Schoeller Junkmann Preis 2009
Dr. Özlem Gögebakan
Deutsches Institut für Ernährungsforschung Potsdam
Glucose-dependent insulinotropic polypeptide (GIP) stimulates MCP-1 expression in adipose tissue and leads to activation of monocytes and macrophages
Background: Obesity is associated with elevated monocyte chemoattractant protein-1 (MCP-1), a chemokine contributing to subclinical inflammation, which is related to diabetes and cardiovascular disease. Overnutrition is known to promote subclinical inflammation. We hypothesized that the nutrient induced gut hormone, glucose-dependent insulinotropic peptide (GIP), which is predominantly released after energy dense food, might be involved.
Methods: Human subjects were infused with postprandial doses of GIP, or placebo, either in the fasting state, during euglycemic hyperinsulinemic clamps or during hyperglycemic hyperinsulinemic clamps. Fat biopsies and blood samples were taken before and after 4h of the clamp. MCP-1 plasma and mRNA concentrations were determined. Responses of adipocytes and/or monocytes/macrophages to GIP were investigated in cell culture.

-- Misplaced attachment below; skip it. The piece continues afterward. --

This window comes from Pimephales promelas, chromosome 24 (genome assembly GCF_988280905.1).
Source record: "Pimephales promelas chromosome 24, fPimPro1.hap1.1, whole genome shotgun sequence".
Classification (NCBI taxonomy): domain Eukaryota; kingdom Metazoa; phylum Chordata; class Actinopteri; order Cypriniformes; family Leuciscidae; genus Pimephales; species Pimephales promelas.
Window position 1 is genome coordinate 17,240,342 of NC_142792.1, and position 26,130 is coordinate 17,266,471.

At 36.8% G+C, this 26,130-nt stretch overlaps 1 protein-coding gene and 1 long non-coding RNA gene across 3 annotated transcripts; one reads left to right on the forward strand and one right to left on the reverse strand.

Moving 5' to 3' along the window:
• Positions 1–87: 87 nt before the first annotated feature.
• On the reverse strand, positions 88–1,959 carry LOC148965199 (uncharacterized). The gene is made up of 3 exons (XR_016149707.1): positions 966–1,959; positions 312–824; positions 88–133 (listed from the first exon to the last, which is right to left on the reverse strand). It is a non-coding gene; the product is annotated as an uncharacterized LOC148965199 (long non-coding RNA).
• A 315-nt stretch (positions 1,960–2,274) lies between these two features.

Results: Under all 3 conditions infusions of GIP significantly increased MCP-1 mRNA expression in adipose tissue as well as circulating plasma concentrations of MCP-1 in human. GIP increased MCP-1 mRNA expression in co-culture experiments with 3T3L1-adipocytes and RAW264.7 macrophages, but not in monocultures of each cell line separately. We found that monocytes (THP-1 cells) as well as macrophages (RAW264.7 cells) expressed GIP-receptor mRNA. THP-1 cells responded to GIP with increases in cAMP and phosphorylation of p44/p42 MAP-Kinases. Conclusion: GIP, released in response to energy dense diets may directly induce MCP-1 expression and secretion in human adipose tissue. Monocytes and macrophages express functional GIP receptors and interact with adipocytes to release MCP-1. We propose a novel pathway from energy dense diet to subclinical inflammation.More information: http://www.dife.de